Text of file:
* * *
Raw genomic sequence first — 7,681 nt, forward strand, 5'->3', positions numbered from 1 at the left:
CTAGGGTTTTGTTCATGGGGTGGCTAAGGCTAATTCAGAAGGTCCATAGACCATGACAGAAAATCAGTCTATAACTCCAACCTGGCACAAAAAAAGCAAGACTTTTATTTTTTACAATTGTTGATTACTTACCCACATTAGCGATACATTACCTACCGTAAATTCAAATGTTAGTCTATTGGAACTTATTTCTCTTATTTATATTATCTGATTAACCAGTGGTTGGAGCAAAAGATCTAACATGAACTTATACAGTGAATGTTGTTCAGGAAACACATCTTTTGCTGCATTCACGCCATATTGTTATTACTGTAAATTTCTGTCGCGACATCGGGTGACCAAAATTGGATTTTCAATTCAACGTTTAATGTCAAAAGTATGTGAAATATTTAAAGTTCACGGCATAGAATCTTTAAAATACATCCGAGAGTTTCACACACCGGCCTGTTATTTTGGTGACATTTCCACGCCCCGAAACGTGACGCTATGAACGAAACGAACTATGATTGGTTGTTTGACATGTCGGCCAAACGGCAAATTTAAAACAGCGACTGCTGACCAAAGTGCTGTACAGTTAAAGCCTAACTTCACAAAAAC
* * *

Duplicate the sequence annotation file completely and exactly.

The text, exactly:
Raw genomic sequence first — 7,681 nt, forward strand, 5'->3', positions numbered from 1 at the left:
CTAGGGTTTTGTTCATGGGGTGGCTAAGGCTAATTCAGAAGGTCCATAGACCATGACAGAAAATCAGTCTATAACTCCAACCTGGCACAAAAAAAGCAAGACTTTTATTTTTTACAATTGTTGATTACTTACCCACATTAGCGATACATTACCTACCGTAAATTCAAATGTTAGTCTATTGGAACTTATTTCTCTTATTTATATTATCTGATTAACCAGTGGTTGGAGCAAAAGATCTAACATGAACTTATACAGTGAATGTTGTTCAGGAAACACATCTTTTGCTGCATTCACGCCATATTGTTATTACTGTAAATTTCTGTCGCGACATCGGGTGACCAAAATTGGATTTTCAATTCAACGTTTAATGTCAAAAGTATGTGAAATATTTAAAGTTCACGGCATAGAATCTTTAAAATACATCCGAGAGTTTCACACACCGGCCTGTTATTTTGGTGACATTTCCACGCCCCGAAACGTGACGCTATGAACGAAACGAACTATGATTGGTTGTTTGACATGTCGGCCAAACGGCAAATTTAAAACAGCGACTGCTGACCAAAGTGCTGTACAGTTAAAGCCTAACTTCACAAAAAC